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The other connectivity takes off



The other connectivity takes off


Those who need guaranteed speed and high performance have always not benefited from traditional infrastructures but rely on companies that provide them with the secure and powerful connectivity they need. GARR does this, provides network and connectivity services for self-employed user communities. GARR is therefore an association and not a service provider, these are users who provide themselves connectivity possibly in an advanced way beyond traditional service providers. This is especially true in the research field since GARR is the only network that connects to the internet2 without going through commercial providers therefore, its users are, for example, universities, research institutions, communities that provide education or that deal with cultural heritage, medicine, humanities.
And precisely to encourage the application of technologies that exploit advanced connectivity, GARR has created Network Humanitatis, a three-day high profile, which aims to bring together humanists and technicians, showing the first what technology can do for their sciences.
He was present at the conference Claudio Allocchio manager of application services for GARR, with whom Punto Informatico had the opportunity to investigate these topics.

Punto Informatico: What is the meaning of Network Humanitatis?
Claudio Allocchio: It is a challenge to ourselves, to make the humanistic part of the sciences and the community interact, so as not always to limit ourselves to traditional scientific figures. We want to bring the infrastructure to those who don’t know how to use it or know it but don’t know how to interact with us because we don’t know each other.
For example, some DAMS of large Italian cities in addition to having the infrastructure for the lessons are connected to the network for Gigabit and Gigabit but do not know how to use them. This is because there is a lack of computer culture in the professors of classical subjects.

PI: But where are your infrastructures? What can they support and offer?
CA: The GARR network has an infrastructure that is making a decisive leap in quality, we are moving from circuits and rented objects to buying optical fibers ourselves and lighting them ourselves, thus becoming owners of the infrastructure. This clearly allows us to do things that we could not do before, even from an economic point of view.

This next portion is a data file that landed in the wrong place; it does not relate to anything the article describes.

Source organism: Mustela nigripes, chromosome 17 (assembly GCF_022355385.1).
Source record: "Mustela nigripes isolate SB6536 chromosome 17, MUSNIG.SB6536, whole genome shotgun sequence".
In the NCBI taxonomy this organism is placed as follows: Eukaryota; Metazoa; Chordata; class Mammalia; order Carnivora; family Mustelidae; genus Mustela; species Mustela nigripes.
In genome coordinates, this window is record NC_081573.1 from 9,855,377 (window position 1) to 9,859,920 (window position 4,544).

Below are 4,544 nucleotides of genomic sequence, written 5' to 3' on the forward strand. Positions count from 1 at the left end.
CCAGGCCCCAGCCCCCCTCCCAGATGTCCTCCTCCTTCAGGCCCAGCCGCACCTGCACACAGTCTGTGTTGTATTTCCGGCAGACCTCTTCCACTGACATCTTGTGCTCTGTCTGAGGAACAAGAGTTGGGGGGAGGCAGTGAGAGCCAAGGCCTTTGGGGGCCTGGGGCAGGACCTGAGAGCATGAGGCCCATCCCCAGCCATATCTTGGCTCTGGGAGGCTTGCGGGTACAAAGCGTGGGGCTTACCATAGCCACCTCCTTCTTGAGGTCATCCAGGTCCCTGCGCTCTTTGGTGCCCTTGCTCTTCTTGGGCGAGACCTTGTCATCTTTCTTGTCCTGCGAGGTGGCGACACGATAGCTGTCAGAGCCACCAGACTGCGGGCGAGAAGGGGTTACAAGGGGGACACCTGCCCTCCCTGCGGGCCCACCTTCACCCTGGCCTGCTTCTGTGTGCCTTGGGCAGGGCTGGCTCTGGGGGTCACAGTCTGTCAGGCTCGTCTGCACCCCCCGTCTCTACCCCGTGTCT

For example, for this conference we brought several gigabit connectivity to this theater and it was necessary to take a fiber used to make a circuit, turn it off and light it ourselves. Thus we have obtained n circuits at various gigabits at no cost because once purchased the devices are then owned.

PI: Things that can also be applied to more traditional users?
CA: We are trying to bring this type of technology to the backbone and then to the user’s home, for example by promoting the development of MAN (Metropolitan Area Network) in which various GARR users get together and buy a fiber that, in addition to being able to use it as a last mile, it can also be used to make conversation with each other.

PI: What potential are we talking about?
CA: The basic backbone goes to multiples of gigabits, and we’re going to be moving to multiples of tens of gigabits shortly. Our idea, however, is to bring them bidirectionally to users, therefore differently from how ISPs do, because our users share more than downloading. This is why traditional ADSL models cannot work for us.

PI: Well, what are the main applications of this infrastructure?
CA: The traditional part is e-learning, for example today there is a conference part that shows how e-learning needs feedback to understand how the student learns, then there is all the scientific communication part that it is very important, but we also want to bring it to those users who are scared of traditional interfaces, creating a human interface to the network system that is different from the classic PC, screen and keyboard.

PI: One thing that many are trying to do …
CA: Yes, but there is a technological aspect that makes this objective difficult to achieve, because you have to interact with the human being and his senses, also involving the detection of the human body in space (i.e. a human interface taken to the extreme ).